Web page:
Even though Paris was known as a cosmopolitan city, Parisian society was still very restrictive for women. They were not allowed to attend the École des Beaux-Arts (School of Fine Arts) – the country’s most important art academy – until 1897, and it was not socially acceptable to frequent public spaces, such as cafés, to work on their art and mingle with their peers without a male companion. At a time where the role of women in American society is still being debated, this was an exceptional show to have in Denver, where it generated much press and visitation.

Denver Botanic Gardens

Denver Botanic Gardens presented Calder: Monumental featuring works by American artist Alexander Calder (1898-1976). He is considered one of the most influential sculptors of the 20th century and is known for his bold, energetic sculptures. These iconic works of bolted steel plate – which rise in sweeping curves, or puncture space with geometric lines, revealing the artist’s exploration of forms, volumes, and voids – were placed throughout the Gardens. Using shapes that resonate with the natural world, Calder’s large lively abstractions interacted with the surrounding landscape and offered new vistas of art in every direction in the Gardens, bringing back return visitors, while also generating new ones.

Denver Center for the Performing Arts Broadway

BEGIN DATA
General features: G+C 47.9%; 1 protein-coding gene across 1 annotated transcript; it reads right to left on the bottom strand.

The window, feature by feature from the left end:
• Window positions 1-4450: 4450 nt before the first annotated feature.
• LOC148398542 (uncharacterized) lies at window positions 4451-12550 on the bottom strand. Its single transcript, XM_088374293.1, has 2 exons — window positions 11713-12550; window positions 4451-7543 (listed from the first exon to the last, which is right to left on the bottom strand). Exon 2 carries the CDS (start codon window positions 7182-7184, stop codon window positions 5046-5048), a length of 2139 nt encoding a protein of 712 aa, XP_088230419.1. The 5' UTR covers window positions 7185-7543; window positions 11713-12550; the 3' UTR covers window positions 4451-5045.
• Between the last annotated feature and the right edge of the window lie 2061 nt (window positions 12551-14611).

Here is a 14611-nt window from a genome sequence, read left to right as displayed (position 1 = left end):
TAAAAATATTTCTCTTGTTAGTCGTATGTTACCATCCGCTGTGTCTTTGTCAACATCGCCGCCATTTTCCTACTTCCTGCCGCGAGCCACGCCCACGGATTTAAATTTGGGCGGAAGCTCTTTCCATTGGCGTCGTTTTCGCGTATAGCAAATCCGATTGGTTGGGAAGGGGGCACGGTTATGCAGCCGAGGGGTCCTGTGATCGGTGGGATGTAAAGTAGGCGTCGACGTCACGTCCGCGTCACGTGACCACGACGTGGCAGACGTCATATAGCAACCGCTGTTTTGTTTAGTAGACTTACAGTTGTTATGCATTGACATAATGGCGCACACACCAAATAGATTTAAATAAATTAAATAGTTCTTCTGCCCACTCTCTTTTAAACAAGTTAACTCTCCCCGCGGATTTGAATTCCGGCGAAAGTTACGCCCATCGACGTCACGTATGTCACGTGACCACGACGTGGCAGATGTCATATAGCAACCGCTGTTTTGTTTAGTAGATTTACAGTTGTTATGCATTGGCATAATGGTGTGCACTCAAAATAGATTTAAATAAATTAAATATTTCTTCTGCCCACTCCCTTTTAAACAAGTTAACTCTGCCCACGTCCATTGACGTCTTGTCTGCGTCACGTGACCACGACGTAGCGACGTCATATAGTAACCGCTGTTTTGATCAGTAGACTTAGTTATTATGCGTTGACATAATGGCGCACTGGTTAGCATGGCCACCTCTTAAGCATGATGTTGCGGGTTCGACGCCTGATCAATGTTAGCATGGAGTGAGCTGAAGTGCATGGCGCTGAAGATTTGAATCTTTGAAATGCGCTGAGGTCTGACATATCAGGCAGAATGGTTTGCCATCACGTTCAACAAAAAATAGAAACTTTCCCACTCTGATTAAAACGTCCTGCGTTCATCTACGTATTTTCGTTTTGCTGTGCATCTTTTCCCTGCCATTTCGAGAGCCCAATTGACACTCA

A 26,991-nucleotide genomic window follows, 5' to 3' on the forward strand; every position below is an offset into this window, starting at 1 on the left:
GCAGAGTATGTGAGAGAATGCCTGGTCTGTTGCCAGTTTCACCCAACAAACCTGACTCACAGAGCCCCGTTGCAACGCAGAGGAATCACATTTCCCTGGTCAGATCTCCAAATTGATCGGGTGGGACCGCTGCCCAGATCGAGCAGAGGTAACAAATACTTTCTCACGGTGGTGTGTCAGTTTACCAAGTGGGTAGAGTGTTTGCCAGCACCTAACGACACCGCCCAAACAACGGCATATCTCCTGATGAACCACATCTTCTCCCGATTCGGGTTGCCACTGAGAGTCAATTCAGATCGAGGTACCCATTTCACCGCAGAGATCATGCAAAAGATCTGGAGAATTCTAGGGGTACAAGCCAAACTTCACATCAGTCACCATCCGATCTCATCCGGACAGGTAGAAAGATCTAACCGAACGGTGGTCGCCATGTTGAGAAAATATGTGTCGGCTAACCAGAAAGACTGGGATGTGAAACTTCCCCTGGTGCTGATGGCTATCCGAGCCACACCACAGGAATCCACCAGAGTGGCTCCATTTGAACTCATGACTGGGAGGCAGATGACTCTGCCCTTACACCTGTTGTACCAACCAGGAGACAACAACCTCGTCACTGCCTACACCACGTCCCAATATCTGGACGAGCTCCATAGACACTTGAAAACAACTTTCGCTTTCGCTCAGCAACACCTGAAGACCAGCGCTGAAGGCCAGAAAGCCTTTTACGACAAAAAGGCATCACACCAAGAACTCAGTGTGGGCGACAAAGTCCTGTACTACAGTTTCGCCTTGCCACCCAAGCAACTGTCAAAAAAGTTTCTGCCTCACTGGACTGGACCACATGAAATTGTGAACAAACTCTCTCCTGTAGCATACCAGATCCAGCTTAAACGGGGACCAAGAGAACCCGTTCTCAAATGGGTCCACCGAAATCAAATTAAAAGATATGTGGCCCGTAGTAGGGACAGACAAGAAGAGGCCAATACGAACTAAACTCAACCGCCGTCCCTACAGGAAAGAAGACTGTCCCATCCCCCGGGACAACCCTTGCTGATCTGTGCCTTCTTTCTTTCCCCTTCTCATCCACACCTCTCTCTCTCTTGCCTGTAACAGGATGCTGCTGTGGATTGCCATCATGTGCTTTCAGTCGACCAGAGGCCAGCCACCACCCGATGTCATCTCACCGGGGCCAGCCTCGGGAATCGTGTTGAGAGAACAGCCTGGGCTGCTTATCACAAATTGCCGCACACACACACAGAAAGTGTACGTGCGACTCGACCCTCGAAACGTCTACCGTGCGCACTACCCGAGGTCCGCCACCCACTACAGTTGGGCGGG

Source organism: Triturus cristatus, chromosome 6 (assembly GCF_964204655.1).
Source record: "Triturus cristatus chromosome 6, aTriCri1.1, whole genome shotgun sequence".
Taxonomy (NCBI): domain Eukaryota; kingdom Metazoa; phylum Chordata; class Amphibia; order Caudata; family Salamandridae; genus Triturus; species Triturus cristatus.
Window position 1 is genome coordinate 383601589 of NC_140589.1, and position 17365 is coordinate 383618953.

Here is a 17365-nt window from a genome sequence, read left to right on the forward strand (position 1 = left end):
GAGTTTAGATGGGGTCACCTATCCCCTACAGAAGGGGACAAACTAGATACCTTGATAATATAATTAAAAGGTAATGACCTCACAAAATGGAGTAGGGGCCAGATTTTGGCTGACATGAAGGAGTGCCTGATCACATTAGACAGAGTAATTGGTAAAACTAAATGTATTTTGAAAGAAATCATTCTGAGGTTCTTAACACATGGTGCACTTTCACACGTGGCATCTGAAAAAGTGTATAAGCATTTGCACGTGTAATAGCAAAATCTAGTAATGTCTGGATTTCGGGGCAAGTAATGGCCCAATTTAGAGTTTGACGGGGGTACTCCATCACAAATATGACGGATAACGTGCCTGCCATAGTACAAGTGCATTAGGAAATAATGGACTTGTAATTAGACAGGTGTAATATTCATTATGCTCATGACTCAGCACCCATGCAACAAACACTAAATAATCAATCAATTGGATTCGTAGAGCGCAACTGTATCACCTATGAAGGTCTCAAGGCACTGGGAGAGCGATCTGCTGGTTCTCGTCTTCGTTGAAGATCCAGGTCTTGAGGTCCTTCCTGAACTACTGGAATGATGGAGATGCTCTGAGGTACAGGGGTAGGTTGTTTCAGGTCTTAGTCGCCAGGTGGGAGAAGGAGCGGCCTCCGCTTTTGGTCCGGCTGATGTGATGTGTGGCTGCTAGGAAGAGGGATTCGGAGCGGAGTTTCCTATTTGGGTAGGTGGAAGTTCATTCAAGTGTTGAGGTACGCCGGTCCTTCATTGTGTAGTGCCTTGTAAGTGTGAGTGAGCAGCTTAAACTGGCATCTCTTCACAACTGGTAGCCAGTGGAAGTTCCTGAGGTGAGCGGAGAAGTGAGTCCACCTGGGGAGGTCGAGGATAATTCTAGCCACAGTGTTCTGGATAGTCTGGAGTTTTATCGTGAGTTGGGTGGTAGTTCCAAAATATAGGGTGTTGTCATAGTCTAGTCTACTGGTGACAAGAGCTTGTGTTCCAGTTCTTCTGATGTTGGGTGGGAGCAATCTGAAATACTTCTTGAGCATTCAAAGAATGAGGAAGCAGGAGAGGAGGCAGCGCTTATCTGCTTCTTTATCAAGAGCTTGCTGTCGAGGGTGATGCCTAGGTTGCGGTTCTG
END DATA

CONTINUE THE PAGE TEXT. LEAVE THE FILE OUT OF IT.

The Denver Center for the Performing Arts Broadway presented the pre-Broadway debut of Disney’s Frozen. Over a seven-week period, Disney’s hit musical drew 125,900 people to 47 performances at the Buell Theatre, generating more than $30 million in economic impact. People attending performances not only paid for theatre tickets, but also went to dinners and lunches, visited museums, and shopped downtown before and after the show. In addition, as the only city to host Frozen before its Broadway debut, the show attracted patrons to Denver from throughout the Rocky Mountain West, who also used local transportation, hotels, services and other restaurants and entertainment during their stay. The pre-Broadway debut of Frozen continued DCPA’s long relationship with Disney touring shows, which have generated $73 million in box office receipts over the last 20 years, with an estimated economic impact of $267 million to Denver.

Denver International Airport

Denver International Airport had a spectacular year of living us to the “international” part of its name by following up on the success of nonstop flights to Tokyo and Munich with new successes such as Norwegian’s nonstop flight to London, Gatwick, U.K. , Copa Airlines’ nonstop flight to to Panama City, Panama, Southwest’s nonstop flight To Belize City, Belize and United’s nonstop flight to Cozumel, Mexico. Also coming in 2018 will be United’s nonstop flight from London Heathrow, U.K., new airline Westjet from Calgary, Canada, Norwegian Air from Paris, France, and another new airline, Edelweiss, from Zurich, Switzerland. DEN currently serves 26 international destinations in 11 countries and 25 airlines and has nonstop flights to more than to 190 cities, 160 of them in the U.S. In addition, plans for a major refurbishing of the airport’s terminal were approved by Denver City Council in 2017 and work will begin shortly on both an expansion of the number of gates and a complete redesign of the Jeppesen Terminal. For its stunning collection of successes in 2017, DEN is clearly a tourism star.